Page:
• Pray that Neelam will fully recover from her injuries.
  • Pray the family will experience the peace of God that transcends all understanding and His divine protection over their lives.
  • Intercede for the perpetrators. Pray they will not only be brought to justice but also genuine repentance.

Post your prayer in the comments below.

A Stolen Future

A Stolen Future

Weeks before his wife’s death, James had a casual discussion with her about whether either of them would remarry if the other died. James told her he wanted to die first so their two daughters would have a mother to care for them, and his wife, Mary, teased him by saying she would remarry. But then she grew more serious, telling him she had a sense that she would die first. James didn’t think much of the conversation until later, when Mary was killed in an attack on their Christian village in central Nigeria.

James was in the city donating blood at a hospital on the day of the attack. When he called home around noon, Mary told him not to come home because they had heard gunshots in a nearby community and she wanted him to avoid travelling through an area of conflict.

She was not yet aware that Fulani Islamic militants were attacking the entire region of Barkin Ladi, outside Jos. Beginning at 7am on Saturday 23 June 2018, the heavily armed militants swept through the area, using plastic garden sprayers to shower houses with petrol before setting them alight. Mary called James in the early afternoon, crying and telling him the attackers had entered their village.

Mary gathered their two-year-old daughter, Melody, in her arms and ran with their six-year-old daughter, Marvelous, for the safety of the surrounding bush. But they immediately encountered militants. Marvelous was hit on the head and knocked unconscious, while Melody was shot in the stomach. The bullet passed through Melody’s body and lodged in her mother’s chest, killing Mary instantly. The girls lay near their mother’s body through the afternoon, until someone found them.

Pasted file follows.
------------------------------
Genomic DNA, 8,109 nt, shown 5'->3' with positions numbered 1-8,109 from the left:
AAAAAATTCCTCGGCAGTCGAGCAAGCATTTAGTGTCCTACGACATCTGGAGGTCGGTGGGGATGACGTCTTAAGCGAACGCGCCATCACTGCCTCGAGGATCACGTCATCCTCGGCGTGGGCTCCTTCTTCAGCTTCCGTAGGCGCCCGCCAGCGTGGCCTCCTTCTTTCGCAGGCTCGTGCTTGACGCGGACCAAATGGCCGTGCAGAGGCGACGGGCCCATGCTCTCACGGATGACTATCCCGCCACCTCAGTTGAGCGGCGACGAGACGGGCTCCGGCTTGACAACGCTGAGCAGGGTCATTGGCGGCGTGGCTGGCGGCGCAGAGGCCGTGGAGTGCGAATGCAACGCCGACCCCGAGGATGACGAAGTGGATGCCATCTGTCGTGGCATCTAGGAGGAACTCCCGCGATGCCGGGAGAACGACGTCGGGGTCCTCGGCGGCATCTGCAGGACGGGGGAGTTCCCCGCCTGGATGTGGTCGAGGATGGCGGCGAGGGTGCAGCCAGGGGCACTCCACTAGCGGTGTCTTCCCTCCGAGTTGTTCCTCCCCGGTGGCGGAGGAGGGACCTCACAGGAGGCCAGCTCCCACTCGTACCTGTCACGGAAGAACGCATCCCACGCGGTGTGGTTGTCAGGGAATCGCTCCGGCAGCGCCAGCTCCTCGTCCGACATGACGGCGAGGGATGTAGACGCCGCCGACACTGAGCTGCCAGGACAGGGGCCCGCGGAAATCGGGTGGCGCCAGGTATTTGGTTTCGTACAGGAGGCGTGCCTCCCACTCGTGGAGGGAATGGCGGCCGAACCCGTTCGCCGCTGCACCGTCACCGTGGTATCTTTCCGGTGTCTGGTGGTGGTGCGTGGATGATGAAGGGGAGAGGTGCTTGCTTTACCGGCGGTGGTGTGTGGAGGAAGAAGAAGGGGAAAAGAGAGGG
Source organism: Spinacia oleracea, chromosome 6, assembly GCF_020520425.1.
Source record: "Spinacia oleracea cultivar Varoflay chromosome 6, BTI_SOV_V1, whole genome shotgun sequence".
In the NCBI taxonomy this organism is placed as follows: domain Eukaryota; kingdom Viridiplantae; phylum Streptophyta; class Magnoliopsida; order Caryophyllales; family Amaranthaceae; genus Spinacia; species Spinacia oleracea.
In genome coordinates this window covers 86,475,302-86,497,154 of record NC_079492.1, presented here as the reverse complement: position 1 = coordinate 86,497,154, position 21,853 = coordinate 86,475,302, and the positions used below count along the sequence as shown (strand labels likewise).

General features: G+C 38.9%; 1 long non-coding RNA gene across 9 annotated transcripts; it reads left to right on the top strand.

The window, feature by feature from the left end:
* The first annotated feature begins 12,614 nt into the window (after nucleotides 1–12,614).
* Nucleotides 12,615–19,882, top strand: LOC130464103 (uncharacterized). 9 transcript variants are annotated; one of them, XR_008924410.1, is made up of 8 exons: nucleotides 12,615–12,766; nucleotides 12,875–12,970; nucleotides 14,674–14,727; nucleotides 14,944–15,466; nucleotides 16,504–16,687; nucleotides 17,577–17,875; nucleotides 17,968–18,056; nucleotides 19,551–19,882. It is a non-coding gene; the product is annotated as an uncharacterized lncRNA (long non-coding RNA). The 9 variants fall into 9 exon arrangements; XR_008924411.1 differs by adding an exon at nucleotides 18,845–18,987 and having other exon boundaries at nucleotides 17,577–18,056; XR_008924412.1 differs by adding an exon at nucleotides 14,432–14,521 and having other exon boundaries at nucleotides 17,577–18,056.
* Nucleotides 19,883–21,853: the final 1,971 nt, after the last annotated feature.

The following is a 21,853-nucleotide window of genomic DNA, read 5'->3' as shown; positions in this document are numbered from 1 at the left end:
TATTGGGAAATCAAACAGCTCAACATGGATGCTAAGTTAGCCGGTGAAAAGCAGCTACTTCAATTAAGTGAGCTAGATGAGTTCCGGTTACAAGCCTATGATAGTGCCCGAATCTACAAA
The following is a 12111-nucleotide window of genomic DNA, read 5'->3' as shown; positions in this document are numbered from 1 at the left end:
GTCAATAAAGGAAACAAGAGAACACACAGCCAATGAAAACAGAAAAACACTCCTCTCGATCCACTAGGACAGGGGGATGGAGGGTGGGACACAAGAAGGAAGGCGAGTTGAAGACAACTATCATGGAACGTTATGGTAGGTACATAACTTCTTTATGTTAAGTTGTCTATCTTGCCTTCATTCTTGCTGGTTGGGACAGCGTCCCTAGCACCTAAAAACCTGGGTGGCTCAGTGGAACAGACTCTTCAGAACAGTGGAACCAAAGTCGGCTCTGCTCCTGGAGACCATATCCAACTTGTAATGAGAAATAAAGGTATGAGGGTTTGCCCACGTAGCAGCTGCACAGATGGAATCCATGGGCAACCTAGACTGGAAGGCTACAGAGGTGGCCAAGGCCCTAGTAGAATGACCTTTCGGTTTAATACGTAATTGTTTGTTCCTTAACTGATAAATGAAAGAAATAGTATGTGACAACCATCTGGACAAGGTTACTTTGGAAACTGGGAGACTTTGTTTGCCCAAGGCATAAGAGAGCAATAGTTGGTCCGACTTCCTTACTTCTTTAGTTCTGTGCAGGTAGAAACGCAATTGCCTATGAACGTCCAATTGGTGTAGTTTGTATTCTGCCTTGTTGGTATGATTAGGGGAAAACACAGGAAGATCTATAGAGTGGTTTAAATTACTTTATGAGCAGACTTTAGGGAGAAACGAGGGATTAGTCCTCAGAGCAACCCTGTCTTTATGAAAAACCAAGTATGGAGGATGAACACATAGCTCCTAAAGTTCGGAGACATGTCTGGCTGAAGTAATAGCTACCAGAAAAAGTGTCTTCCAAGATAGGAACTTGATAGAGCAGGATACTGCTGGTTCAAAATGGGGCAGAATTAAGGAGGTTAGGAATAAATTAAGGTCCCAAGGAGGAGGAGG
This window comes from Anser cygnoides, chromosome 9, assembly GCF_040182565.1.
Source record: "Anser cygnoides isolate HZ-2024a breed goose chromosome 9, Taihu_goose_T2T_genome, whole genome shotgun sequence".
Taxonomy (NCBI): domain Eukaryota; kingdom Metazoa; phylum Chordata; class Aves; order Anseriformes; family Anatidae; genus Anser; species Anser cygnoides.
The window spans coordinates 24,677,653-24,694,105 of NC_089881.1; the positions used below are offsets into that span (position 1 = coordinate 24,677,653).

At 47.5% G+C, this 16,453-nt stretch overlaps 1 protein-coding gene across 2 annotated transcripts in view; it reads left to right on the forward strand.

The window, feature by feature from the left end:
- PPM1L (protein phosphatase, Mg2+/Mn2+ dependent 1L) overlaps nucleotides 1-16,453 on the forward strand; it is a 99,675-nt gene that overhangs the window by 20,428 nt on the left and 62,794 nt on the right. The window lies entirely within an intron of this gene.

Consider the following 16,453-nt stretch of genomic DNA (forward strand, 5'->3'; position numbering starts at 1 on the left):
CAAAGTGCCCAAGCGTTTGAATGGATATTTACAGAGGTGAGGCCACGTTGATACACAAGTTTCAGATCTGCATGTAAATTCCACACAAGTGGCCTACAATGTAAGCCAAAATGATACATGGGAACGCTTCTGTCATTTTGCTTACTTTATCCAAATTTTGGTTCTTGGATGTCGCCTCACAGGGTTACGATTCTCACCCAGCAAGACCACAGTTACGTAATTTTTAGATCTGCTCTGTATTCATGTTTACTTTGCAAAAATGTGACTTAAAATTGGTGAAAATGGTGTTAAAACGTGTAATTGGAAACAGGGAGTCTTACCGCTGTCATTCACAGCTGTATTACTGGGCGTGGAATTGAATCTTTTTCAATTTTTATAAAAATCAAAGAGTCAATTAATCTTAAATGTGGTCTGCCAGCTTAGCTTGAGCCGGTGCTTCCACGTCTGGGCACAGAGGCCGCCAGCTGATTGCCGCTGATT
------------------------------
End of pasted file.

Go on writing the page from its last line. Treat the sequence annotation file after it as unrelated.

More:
James heard nothing until the next morning when his sister called to tell him that Mary had been killed but their two daughters had survived.

He immediately rushed to the hospital to be with Melody, who was being taken into surgery. He stayed in the hospital with her for two months while she underwent two surgeries to repair her intestines.

James even missed his wife’s funeral, as the 86 people killed in the Barkin Ladi massacre received a hasty mass burial under the protection of Nigerian security forces. James was filled with grief and questions.

“If I’d known I would be a widower at age 29, would I even have gotten married? Why did the God we serve allow this to happen to us? Why me?”

While many women have lost husbands in the violence in northern Nigeria, it is less common for men to lose their wives. Islamic militants usually target men because they know men are often a family’s sole source of support. In this attack, however, James said he knows of five other men who lost their wives. One of the men lost 11 family members.

James is thankful he still has his daughters and his parents who help care for the girls while he works.

James’s grief was compounded by also losing his home. He and his family lived in a camp for displaced people for eight months, but they still could not return home. The neighbouring Fulani who had attacked the village, moved into the remaining homes and took the land.

James’s older daughter, Marvelous, later told him that the man who killed her mother used to visit their house and eat dinner with them. “He was one of the men who took Mummy to see Jesus,” she said, naming the man. James also learned that the attackers had chanted, “Jihad is compulsory” and “We have killed the infidels!”

For many weeks, James was angered when he thought of the men who killed his wife. “I didn’t want to see them,”
he said.

As a Christian, he knew about persecution, but he never thought it would happen to him. He felt like his future had been stolen.

A short time before the attack, James had graduated from university with a degree in environmental health and had finished the two-year national service required of every graduate. Their farm had supported the family, and he had considered going back to university for a master’s degree in public health. With no land and two young girls to support on his own, James now works as a tin miner.